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Coping with Loss/7 years of pain and guilt


My mum died when i was just 16 i held her hand as she left this world and everyday since i remember the look in her eyes the smell in the air the way her body felt i have only just started to face she died but the guilt of i could have saved her is to much is there away to learn to live with the guilt? I was young and didn't know what a stroke was so i didn't know she was dying but the nurse told me she died because of me and its made letting go of her so much harder to face

Oh my dear Janine,

What a terrible weight to carry! I am so sorry you lost your mum at such a young age. That alone is devastating, but to believe that you were the cause of her death is unbearable.

First of all, I want to help you understand the concept of guilt. Guilt is a real feeling that is meant to be felt ONLY when you have done something intentionally to cause harm to another. I can safely assume that you did not intend to harm your mother. Am I right? To help you release the guilt you have held onto for so long, I recommend you write a letter to your mum, apologizing for the fact that you didn't know what was happening. In this letter, tell her everything you have wanted to say over the years. After you have finished that letter, use your non-dominant hand to write a letter from your mum to you. In other words, write with the hand you never write with and start, Dear Janine, ....Love, Mum. the writing will be slow and messy, but don't worry, the technique gets your rational mind out of the way. I believe it will open a channel for your mum to tell you what she would like you to know.

I worked as a Chaplain for 3 years in a trauma hospital. I have witnessed the after affects of stroke hundreds of times and I can tell you with absolute certainty that what you did with your mum was in her highest good. What the nurse told you was theoretically true, your mother's body may have been able to continue functioning with life support, but is that truly living? The fact that she died with you right there, tells me that the stroke was severe and she probably would have died at the hospital within a week. That has been my experience hundreds of times. Without realizing it, you gave her a gift. She left this world with her daughter right by her side.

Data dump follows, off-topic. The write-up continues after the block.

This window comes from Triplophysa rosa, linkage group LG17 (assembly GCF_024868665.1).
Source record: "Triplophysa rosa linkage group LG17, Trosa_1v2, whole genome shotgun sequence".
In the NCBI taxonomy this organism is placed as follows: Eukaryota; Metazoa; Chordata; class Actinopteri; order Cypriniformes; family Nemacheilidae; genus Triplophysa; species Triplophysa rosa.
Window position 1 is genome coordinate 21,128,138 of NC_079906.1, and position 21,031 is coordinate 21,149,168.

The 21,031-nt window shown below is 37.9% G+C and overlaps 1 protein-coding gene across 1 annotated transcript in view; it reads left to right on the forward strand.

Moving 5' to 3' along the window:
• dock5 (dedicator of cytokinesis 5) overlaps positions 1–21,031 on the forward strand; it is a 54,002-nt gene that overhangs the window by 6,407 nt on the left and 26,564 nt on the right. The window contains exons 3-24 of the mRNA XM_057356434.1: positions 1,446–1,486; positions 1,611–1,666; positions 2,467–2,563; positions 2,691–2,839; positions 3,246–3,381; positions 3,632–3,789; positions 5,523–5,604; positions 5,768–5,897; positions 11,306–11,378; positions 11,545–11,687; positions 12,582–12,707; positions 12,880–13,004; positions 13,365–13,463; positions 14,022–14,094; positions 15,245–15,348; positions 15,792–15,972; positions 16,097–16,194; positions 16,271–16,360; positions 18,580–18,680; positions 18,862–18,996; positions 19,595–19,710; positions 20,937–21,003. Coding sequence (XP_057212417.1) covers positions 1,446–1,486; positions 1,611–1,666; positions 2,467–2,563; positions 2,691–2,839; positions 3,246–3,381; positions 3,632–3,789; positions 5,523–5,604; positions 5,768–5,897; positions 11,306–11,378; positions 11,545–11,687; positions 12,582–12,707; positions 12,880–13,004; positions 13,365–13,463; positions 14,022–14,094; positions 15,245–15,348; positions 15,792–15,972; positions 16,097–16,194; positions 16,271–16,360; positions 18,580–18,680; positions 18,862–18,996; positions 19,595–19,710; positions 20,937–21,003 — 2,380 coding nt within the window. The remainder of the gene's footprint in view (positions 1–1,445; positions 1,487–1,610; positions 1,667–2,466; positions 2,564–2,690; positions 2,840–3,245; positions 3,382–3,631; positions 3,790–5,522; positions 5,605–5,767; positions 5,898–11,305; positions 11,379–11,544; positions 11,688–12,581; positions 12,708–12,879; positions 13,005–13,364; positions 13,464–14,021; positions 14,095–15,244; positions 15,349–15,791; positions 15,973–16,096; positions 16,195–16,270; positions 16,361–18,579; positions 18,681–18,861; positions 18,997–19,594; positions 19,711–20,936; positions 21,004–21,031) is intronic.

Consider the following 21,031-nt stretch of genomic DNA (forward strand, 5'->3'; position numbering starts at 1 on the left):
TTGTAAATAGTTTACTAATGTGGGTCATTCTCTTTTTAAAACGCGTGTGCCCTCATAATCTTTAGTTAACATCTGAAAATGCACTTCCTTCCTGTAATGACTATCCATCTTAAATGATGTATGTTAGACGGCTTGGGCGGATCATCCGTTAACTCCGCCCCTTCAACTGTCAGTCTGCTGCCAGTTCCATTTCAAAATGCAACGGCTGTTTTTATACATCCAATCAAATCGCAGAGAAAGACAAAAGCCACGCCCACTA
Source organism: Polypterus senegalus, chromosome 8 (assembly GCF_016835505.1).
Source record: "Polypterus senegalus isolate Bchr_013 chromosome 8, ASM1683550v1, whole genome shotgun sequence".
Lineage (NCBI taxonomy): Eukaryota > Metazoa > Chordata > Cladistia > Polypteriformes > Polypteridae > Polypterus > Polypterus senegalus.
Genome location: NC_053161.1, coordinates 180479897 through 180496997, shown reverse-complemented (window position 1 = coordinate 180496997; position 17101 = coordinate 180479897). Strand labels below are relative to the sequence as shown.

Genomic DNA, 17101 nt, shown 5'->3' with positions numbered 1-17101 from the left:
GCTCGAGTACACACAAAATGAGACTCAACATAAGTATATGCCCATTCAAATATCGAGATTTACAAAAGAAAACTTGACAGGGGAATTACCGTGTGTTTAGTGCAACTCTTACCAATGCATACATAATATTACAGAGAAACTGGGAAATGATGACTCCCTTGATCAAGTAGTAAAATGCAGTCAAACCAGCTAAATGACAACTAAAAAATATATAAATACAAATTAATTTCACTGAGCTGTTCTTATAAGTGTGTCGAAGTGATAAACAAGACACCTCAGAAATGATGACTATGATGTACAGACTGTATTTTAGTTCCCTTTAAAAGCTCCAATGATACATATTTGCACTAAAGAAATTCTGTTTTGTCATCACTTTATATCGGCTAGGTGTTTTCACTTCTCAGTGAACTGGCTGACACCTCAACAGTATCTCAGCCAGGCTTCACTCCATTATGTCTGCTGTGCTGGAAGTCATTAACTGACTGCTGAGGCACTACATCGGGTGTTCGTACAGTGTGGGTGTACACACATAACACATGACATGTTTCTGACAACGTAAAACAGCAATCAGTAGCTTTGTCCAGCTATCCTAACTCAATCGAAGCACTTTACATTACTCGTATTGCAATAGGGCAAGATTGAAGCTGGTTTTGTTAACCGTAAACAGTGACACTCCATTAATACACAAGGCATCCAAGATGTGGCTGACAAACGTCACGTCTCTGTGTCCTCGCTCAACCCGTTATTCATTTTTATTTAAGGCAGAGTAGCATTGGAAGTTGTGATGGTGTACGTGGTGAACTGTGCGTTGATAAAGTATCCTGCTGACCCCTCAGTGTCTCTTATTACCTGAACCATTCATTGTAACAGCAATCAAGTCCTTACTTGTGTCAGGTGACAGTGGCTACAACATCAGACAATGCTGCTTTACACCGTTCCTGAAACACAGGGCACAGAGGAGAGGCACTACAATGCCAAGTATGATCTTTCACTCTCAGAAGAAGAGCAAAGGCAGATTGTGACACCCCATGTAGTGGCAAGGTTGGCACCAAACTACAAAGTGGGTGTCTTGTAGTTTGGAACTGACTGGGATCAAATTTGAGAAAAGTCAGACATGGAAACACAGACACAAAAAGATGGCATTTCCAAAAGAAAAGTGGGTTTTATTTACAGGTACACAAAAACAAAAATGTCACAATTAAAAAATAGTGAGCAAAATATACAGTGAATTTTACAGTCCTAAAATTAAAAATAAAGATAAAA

If you have any other questions, please don't hesitate to contact me.

Coping with Loss

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Rev. Gabrielle Michel


As a grief expert and spiritual grief counselor, I can answer any questions about loss and the grieving process. I specialize in the loss of an infant up to the age of one year (miscarriage, PROM, abortion, stillbirth, SIDS, premature birth and any other type of infant loss).I can also answer any questions about faith and grief, especially for those dealing with anger with God.


Gabrielle Michel, a pioneer in the grief movement, is an interfaith minister, ordained in 2000, and spiritual counselor whose specialty is helping people work through grief and spiritual crisis. In 2004, she experienced a spiritual crisis of her own. February brought the miscarriage of her first baby; July, the death of her younger brother. In October, she said goodbye to a dear friend who succumbed to emphysema. And on December 22nd, she joyfully welcomed her second baby into the world, only to say goodbye to her the very next morning when death claimed her as well. Seeking solace in the midst of great spiritual pain, Gabrielle embarked on a quest to find comfort. Alone, she stumbled around in the dark trying to find her way back to faith, eventually becoming a Grief Recovery Specialist. Gabrielle researched over 50 books about grief and infant loss, and while they each had a little something to offer, none of them addressed the deep spiritual wound she had after losing her daughter. She found that the books on the market were memoir, psychology-based or religious. In her extensive research, Gabrielle discovered the critical missing pieces of our culture’s current grief paradigms. First, each book primarily focuses on the loss, and second, the books lack the applicable spiritual components needed for grievers to find hope. Her studies, training, and ministerial and spiritual counseling experience, along with her own recovery from deep despair, make Gabrielle a compelling, relatable writer and speaker on the topic of grief. Though the subject is dark and painful, her resilient spirit, disarming sense of humor and accessible demeanor allow her to produce articles, books, workshops and lectures that engage, inspire and empower.

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Ordained Inter-faith Minister Certified Clinical Hypnotherapist Bachelor of Arts in Religious, Spiritual & Holistic Studies Certified Grief Recovery Specialist

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